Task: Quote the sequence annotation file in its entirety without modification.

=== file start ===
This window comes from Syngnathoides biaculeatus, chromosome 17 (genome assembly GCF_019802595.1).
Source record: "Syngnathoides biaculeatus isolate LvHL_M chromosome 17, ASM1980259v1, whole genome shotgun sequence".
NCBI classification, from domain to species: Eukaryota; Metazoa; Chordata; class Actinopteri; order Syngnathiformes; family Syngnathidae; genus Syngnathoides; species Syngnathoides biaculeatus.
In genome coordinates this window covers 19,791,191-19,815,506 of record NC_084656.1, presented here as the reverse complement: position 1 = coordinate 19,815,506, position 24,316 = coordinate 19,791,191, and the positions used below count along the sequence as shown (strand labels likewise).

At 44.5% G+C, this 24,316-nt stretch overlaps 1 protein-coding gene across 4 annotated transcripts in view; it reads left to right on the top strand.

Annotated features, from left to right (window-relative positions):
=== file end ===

This window comes from Syngnathoides biaculeatus, chromosome 17 (genome assembly GCF_019802595.1).
Source record: "Syngnathoides biaculeatus isolate LvHL_M chromosome 17, ASM1980259v1, whole genome shotgun sequence".
NCBI classification, from domain to species: Eukaryota; Metazoa; Chordata; class Actinopteri; order Syngnathiformes; family Syngnathidae; genus Syngnathoides; species Syngnathoides biaculeatus.
In genome coordinates this window covers 19,791,191-19,815,506 of record NC_084656.1, presented here as the reverse complement: position 1 = coordinate 19,815,506, position 24,316 = coordinate 19,791,191, and the positions used below count along the sequence as shown (strand labels likewise).

At 44.5% G+C, this 24,316-nt stretch overlaps 1 protein-coding gene across 4 annotated transcripts in view; it reads left to right on the top strand.

Annotated features, from left to right (window-relative positions):